When the sample of organic compounds 8 a, contained in the container 8, contacts the adsorbent polymer 7, said compounds are adsorbed thereon and, by then penetrating it, are drawn inside the capillary column 6 toward the mass spectrometer. Before the mass spectrometer, the concentration means 9, by means of the adsorbent element 10, trap the organic compounds 8 a. The entrapment or concentration of the organic compounds 8 a in the adsorbent element 10 is facilitated by the presence of the heat exchanger 12 coupled to the Peltier cell 13. Initially, in fact, by means of the Peltier cell 13 it is possible to provide cooling, for example for 5-10 minutes and to values between 0 and −30 C., enhancing the organic compound adsorption capacity of the adsorbent element, constituted by the known commercial material Tenax; then, by means of the Peltier cell 13, by rapidly raising the temperature, for example to 100-150 C. in approximately one minute, the organic compounds 8 a concentrated in large amounts in the adsorbent element 10 are desorbed and sent to the mass spectrometer. In this way it is possible to send to the mass spectrometer, in a very short time, even small traces of organic compounds present in the aqueous solution, allowing a high measurement signal/noise ratio and accordingly a low limit of detectability.

Moreover, the advantageous presence of the film 11 in the portion of the capillary column 6 that lies between the second portion 6 b, the third portion 6 c and the region 6 d allows to retain the impurities that are present in the organic compounds that reach the mass spectrometer or also to obtain separate measurements for the organic compounds 8 a.

From the above description it is evident that the invention achieves the intended aim and objects, and in particular the fact is stressed that the analysis of the aqueous solution requires no pre-treatments, thus allowing short analysis times.

The invention thus conceived is susceptible of numerous modifications and variations, all of which are within the scope of the inventive concept.

All the details may further be replaced with other technically equivalent ones.

In practice, the materials used, as well as the shapes and the dimensions, may be any according to requirements without thereby abandoning the scope of the appended claims.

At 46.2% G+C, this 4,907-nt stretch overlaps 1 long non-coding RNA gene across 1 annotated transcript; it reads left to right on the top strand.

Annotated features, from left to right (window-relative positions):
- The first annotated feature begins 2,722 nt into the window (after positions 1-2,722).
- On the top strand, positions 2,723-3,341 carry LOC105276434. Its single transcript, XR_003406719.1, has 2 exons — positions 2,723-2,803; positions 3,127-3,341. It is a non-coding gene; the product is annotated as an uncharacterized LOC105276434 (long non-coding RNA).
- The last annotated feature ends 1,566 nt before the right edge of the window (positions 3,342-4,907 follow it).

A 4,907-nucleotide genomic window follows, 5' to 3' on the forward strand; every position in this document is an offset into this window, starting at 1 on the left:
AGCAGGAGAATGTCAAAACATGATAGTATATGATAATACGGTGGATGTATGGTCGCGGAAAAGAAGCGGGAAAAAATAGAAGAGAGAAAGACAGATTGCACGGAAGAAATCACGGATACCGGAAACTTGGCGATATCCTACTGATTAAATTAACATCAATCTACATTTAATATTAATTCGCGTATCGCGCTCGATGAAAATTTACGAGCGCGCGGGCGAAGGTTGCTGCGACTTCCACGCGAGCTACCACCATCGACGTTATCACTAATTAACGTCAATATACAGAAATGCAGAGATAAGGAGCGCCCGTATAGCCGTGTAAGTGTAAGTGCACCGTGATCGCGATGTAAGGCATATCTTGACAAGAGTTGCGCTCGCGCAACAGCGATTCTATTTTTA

The disclosures in Italian Patent Application No. BO99A000345 from which this application claims priority are incorporated herein by reference.

Patent Citations
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Referenced by
Citing PatentFiling datePublication dateApplicantTitle
US8336371May 7, 2008Dec 25, 2012University Of Memphis Research FoundationReal-time, on-line analysis for the quantification of trihalomethane species within drinking water supplies
WO2009140114A1 *Jul 6, 2009Nov 19, 2009Michael Andrew BrownReal-time, on-line analysis for the quantification of trihalomethane species within drinking water supplies
Classifications
U.S. Classification422/69, 95/87, 73/863.12, 422/88, 422/83, 96/104, 95/88, 436/178, 73/23.39, 422/89, 422/70, 73/23.35, 422/68.1, 422/503
International ClassificationG01N33/00, G01N33/18, G01N1/34
Cooperative ClassificationG01N1/405, G01N33/0049, G01N33/0047, G01N2001/4066, G01N33/1826, G01N2001/4016
European ClassificationG01N33/00D2D4G, G01N33/18D, G01N33/00D2D4G1, G01N1/40P
Legal Events
DateCodeEventDescription
Jun 1, 2010FPExpired due to failure to pay maintenance fee
Effective date: 20100409
Apr 9, 2010LAPSLapse for failure to pay maintenance fees
Nov 16, 2009REMIMaintenance fee reminder mailed
Oct 19, 2005SULPSurcharge for late payment
Oct 19, 2005FPAYFee payment
Year of fee payment: 4
Jun 5, 2000ASAssignment
Owner name: SEABO S.P.A., ITALY
Free format text: ASSIGNMENT OF ASSIGNORS INTEREST;ASSIGNORS:GALLETTI, GUIDO;BOCCHINI, PAOLA;REEL/FRAME:010865/0712
Effective date: 20000526
Owner name: UNIVERSITA DEGLI STUDI DI BOLOGNA, ITALY
Free format text: ASSIGNMENT OF ASSIGNORS INTEREST;ASSIGNORS:GALLETTI, GUIDO;BOCCHINI, PAOLA;REEL/FRAME:010865/0712
Effective date: 20000526
Owner name: SEABO S.P.A. VIALE BERTI PICHAT, 2/4 40127 BOLOGNA
Owner name: UNIVERSITA DEGLI STUDI DI BOLOGNA VIA ZAMBONI, 33